Friday, September 6, 2013

The Romans - "You know, I am so constantly outwitting the opposition, I tend to forget the delights and satisfaction of ... the gentle art of fisticuffs."

BBC - Doctor Who Classic Episode Guide - The Romans - Details

Season 2, Story 4 (Overall Series Story #12) | Previous - Next | Index

Coach of the Montana Mauler in action via Doctor Who GIFs
Pertwee's Doctor wasn't the only one with some hand-to-hand combat skill.
Watching "Aliens of London / World War Three" with a 7-year-old seemed to have a positive effect on the overall enjoyment factor of watching a story I didn't rave about when it was new; so, being skeptical that "The Romans" has much going for it based on what I've read, I'm enlisting the kiddos to watch this one with their Dear Old Dad to see if it has goofy charms that will elicit some laughter.

And, well, not so much. The Doctor, Vicki, and Barbara's part of the story owes as much to the stage production of A Funny Thing Happened on the Way to the Forum (which hadn't yet been made into a movie) as it does to actual history, though the bawdiness was toned down for the family tea-time viewership. Not completely though. Nero's pursuit of Barbara seems to delight in the same sexist creepery, but there's only a mild level of attempted sexual assault and the murders are bloodless, even played for laughs so it's all still within our tolerances for family viewing. Well, if we have Addams Family viewing habits, I suppose. Occasionally the humor worked, probably more for me than for the kids, though they got a few chuckles out of it.

Nero has a new favorite slave in Barbara.
Ian, on the other hand, is in a story more like Ben Hur; he makes a buddy on a slave galley and, after their ship is wrecked in a storm, they make their way to Rome where they eventually end up gladiators fighting for Nero. The special effects were game effort, but never did a storm look so much like people having buckets of water tossed at them, and you could be forgiven for thinking the arena looked about the size of a living room. Still, we make allowances.

Vicki is charming and, if we're blunt, a vast improvement over Susan. Barbara and Ian have some charming moments in this one. And, of course, Barbara is kidnapped and stalwart Ian is doggedly heroic in going to rescue her.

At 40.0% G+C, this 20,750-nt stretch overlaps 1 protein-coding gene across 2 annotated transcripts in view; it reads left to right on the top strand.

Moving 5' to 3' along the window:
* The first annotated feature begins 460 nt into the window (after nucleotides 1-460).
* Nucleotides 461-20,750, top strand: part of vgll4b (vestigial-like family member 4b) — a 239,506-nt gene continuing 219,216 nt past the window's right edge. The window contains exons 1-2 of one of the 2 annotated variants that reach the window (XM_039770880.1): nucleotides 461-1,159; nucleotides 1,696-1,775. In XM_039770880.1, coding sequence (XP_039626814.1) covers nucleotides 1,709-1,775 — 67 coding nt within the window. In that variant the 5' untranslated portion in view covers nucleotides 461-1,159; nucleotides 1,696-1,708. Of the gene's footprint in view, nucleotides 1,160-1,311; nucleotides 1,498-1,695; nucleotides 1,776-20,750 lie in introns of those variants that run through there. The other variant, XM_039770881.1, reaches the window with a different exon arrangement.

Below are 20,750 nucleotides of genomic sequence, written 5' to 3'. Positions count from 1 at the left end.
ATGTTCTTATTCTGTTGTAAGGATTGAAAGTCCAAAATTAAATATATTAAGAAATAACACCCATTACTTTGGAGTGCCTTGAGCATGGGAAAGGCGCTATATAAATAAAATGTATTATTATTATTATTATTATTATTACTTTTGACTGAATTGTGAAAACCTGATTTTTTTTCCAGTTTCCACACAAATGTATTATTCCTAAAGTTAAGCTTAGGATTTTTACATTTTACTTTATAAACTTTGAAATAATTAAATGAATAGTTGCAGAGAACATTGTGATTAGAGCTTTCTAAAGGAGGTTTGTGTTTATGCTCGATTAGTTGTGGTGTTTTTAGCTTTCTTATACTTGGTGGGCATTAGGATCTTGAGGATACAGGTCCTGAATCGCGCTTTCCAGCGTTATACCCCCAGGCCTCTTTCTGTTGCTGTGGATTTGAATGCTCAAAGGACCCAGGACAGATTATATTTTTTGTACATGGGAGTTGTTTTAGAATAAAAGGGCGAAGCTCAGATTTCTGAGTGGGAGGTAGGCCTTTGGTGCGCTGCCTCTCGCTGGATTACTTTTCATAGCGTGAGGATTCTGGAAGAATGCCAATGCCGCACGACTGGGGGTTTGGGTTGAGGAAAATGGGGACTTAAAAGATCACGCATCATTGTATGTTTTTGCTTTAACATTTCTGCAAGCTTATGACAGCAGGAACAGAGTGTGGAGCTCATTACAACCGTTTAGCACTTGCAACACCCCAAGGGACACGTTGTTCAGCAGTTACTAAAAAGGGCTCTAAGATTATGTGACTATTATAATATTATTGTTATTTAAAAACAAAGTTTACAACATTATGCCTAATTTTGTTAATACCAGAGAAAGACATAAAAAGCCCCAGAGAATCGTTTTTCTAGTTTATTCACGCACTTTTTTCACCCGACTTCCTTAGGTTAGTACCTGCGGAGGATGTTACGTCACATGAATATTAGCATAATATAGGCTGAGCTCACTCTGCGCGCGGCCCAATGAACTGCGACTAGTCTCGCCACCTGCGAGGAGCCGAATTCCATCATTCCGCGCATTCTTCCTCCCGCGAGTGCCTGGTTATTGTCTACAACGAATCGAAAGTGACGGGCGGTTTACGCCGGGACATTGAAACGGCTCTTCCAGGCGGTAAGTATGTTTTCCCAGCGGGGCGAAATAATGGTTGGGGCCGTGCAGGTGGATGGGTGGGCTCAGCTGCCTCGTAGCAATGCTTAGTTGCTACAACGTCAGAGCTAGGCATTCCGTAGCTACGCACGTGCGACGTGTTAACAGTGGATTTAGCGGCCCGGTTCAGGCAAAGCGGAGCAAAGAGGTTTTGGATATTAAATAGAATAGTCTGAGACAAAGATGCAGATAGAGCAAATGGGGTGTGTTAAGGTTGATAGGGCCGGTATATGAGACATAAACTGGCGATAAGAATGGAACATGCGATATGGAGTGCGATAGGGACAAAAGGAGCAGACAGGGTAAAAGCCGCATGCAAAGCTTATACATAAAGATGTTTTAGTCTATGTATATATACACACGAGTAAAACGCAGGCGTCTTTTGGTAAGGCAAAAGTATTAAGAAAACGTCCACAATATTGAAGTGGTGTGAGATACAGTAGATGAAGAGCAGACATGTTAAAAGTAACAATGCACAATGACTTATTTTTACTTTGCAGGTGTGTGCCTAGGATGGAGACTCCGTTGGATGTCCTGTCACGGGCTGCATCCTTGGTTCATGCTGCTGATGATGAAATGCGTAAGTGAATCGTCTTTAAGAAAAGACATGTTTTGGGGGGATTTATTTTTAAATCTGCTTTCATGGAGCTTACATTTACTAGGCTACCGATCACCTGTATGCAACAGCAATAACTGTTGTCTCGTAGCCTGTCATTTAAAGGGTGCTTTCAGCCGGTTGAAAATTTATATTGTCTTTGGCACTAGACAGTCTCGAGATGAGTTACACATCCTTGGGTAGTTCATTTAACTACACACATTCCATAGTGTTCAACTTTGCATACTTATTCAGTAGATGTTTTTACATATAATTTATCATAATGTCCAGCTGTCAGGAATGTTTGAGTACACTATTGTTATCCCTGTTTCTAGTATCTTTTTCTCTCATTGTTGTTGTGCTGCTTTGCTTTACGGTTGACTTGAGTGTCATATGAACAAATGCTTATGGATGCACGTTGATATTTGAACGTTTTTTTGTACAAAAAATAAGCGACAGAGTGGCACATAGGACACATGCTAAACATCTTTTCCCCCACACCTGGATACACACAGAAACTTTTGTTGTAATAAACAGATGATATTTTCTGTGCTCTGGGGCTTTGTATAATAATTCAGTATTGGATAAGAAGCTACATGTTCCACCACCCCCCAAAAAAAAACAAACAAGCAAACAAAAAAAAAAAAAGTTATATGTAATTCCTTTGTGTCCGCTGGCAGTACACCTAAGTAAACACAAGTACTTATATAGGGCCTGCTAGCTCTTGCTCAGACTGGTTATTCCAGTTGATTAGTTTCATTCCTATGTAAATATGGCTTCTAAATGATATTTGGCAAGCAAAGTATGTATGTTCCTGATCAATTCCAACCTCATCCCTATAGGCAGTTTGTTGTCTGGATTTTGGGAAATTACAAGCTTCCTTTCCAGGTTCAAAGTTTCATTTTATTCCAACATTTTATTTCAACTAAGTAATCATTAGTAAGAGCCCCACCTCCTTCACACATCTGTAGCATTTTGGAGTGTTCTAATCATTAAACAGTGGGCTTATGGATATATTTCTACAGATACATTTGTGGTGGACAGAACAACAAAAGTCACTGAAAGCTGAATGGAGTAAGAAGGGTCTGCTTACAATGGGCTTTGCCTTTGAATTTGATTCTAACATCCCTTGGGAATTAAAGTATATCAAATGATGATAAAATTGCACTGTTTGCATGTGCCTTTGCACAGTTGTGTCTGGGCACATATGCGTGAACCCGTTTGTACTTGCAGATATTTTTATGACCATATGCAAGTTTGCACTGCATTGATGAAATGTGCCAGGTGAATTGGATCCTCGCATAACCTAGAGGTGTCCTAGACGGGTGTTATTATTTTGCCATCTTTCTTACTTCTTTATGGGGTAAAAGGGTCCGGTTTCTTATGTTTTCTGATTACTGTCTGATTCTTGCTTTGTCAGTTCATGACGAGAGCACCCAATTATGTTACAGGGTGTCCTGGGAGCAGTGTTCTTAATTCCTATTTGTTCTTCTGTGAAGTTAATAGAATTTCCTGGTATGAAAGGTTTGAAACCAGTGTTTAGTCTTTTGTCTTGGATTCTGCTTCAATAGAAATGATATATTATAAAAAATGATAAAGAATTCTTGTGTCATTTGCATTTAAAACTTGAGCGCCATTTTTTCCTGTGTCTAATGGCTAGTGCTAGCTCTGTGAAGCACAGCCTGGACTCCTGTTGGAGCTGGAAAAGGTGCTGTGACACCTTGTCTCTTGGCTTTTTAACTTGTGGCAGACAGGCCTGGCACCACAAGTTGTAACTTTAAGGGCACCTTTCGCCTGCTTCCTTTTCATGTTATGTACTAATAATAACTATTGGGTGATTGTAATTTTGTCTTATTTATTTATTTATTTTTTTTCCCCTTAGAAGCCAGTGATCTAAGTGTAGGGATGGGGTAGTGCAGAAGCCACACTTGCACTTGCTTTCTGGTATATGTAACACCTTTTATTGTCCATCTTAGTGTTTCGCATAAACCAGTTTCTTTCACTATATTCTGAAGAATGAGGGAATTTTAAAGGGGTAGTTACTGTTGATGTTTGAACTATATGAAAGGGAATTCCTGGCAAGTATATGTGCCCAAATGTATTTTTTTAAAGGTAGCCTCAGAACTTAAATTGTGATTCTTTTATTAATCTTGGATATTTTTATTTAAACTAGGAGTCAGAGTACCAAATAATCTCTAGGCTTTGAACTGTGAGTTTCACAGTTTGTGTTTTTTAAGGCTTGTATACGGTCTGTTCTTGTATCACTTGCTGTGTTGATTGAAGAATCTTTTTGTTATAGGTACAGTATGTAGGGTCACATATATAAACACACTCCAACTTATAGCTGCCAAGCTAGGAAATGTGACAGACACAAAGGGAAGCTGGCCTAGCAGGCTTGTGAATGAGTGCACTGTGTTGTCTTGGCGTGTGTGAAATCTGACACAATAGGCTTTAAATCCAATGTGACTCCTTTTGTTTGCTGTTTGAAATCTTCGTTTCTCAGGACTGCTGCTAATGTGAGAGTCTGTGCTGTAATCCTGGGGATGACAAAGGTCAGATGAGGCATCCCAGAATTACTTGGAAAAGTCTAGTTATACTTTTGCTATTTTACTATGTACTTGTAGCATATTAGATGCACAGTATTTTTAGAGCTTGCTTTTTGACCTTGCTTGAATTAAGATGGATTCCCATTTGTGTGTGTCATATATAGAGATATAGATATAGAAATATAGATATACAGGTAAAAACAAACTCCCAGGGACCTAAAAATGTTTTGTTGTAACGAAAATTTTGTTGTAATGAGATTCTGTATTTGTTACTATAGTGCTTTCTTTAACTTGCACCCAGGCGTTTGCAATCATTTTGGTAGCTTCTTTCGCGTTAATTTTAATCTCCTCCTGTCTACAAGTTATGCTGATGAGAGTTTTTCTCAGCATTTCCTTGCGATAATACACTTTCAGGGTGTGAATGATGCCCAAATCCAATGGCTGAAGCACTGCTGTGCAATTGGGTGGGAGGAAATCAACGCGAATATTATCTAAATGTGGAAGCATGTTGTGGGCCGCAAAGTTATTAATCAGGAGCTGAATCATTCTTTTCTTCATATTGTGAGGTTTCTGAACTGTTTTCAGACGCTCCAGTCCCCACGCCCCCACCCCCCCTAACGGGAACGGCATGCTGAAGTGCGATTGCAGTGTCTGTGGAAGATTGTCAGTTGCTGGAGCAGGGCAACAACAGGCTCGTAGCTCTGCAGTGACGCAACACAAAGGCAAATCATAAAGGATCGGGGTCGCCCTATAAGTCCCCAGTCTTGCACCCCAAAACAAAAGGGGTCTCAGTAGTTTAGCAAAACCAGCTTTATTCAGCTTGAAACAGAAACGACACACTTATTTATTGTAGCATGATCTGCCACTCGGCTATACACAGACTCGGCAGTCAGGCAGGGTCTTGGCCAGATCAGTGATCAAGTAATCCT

Nero's casual cruelty, Barbara's enslavement, the stabbings and poisonings don't quite ruin this one ... but, there were two moments where this had me grinding my teeth. There's a cross-stroking scene where the kind conspirator, Tavius, who hired the man the Doctor ended up impersonating to come to Rome to kill Caesar Nero, fingers his Christian jewelry as he watches Ian and Barbara escaping. Yes, yes, the good Christian saves the day. One imagines the intent was to have kids doing an arts and crafts project about the wicked pagans and the noble Christians of 1st century Rome in Sunday School the day after the conclusion of the story was broadcast. Gack.

Worse still was the Doctor's self-satisfied cackling as he watched Rome burn and took delight in Vicki wanting him to get credit for inspiring Nero to have it done. How many people died and how many more lost their homes in the Great Fire? Hundreds? Thousands? In any event, more than zero on both counts. You have to forget the history, not easy since you're watching a historical, and imagine the Great Fire of Rome in the Doctor Who universe was a harmless conflagration in order to not find the Doctor a repellent sociopath in that scene.

Look at those Romans burning alive. It's lovely that I had a part in that, isn't it, my child? Hmm?

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